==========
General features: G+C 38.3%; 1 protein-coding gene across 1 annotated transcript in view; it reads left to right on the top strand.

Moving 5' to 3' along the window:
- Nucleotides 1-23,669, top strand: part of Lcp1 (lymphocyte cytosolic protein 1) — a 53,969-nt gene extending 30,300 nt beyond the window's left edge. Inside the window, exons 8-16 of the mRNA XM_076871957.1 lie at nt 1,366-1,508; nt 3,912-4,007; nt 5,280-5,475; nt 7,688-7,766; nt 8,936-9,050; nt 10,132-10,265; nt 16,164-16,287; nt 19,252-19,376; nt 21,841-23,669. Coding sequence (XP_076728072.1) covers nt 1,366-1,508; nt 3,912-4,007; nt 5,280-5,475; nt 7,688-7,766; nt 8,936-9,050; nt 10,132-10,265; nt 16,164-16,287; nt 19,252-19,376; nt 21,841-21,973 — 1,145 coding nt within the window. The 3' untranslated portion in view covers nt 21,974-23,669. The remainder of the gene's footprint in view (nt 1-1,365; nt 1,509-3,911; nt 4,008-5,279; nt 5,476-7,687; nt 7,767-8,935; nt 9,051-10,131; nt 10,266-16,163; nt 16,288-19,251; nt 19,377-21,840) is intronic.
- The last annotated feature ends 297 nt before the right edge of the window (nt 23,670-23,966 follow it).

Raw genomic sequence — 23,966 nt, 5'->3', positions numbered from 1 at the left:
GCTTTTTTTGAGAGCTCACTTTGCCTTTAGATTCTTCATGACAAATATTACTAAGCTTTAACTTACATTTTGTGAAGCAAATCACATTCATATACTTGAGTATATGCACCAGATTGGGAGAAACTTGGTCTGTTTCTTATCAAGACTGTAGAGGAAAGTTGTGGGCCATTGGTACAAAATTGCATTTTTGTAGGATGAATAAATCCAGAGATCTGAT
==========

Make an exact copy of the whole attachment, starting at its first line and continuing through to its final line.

General features: G+C 38.3%; 1 protein-coding gene across 1 annotated transcript in view; it reads left to right on the top strand.

Moving 5' to 3' along the window:
- Nucleotides 1-23,669, top strand: part of Lcp1 (lymphocyte cytosolic protein 1) — a 53,969-nt gene extending 30,300 nt beyond the window's left edge. Inside the window, exons 8-16 of the mRNA XM_076871957.1 lie at nt 1,366-1,508; nt 3,912-4,007; nt 5,280-5,475; nt 7,688-7,766; nt 8,936-9,050; nt 10,132-10,265; nt 16,164-16,287; nt 19,252-19,376; nt 21,841-23,669. Coding sequence (XP_076728072.1) covers nt 1,366-1,508; nt 3,912-4,007; nt 5,280-5,475; nt 7,688-7,766; nt 8,936-9,050; nt 10,132-10,265; nt 16,164-16,287; nt 19,252-19,376; nt 21,841-21,973 — 1,145 coding nt within the window. The 3' untranslated portion in view covers nt 21,974-23,669. The remainder of the gene's footprint in view (nt 1-1,365; nt 1,509-3,911; nt 4,008-5,279; nt 5,476-7,687; nt 7,767-8,935; nt 9,051-10,131; nt 10,266-16,163; nt 16,288-19,251; nt 19,377-21,840) is intronic.
- The last annotated feature ends 297 nt before the right edge of the window (nt 23,670-23,966 follow it).

Raw genomic sequence — 23,966 nt, 5'->3', positions numbered from 1 at the left:
GCTTTTTTTGAGAGCTCACTTTGCCTTTAGATTCTTCATGACAAATATTACTAAGCTTTAACTTACATTTTGTGAAGCAAATCACATTCATATACTTGAGTATATGCACCAGATTGGGAGAAACTTGGTCTGTTTCTTATCAAGACTGTAGAGGAAAGTTGTGGGCCATTGGTACAAAATTGCATTTTTGTAGGATGAATAAATCCAGAGATCTGAT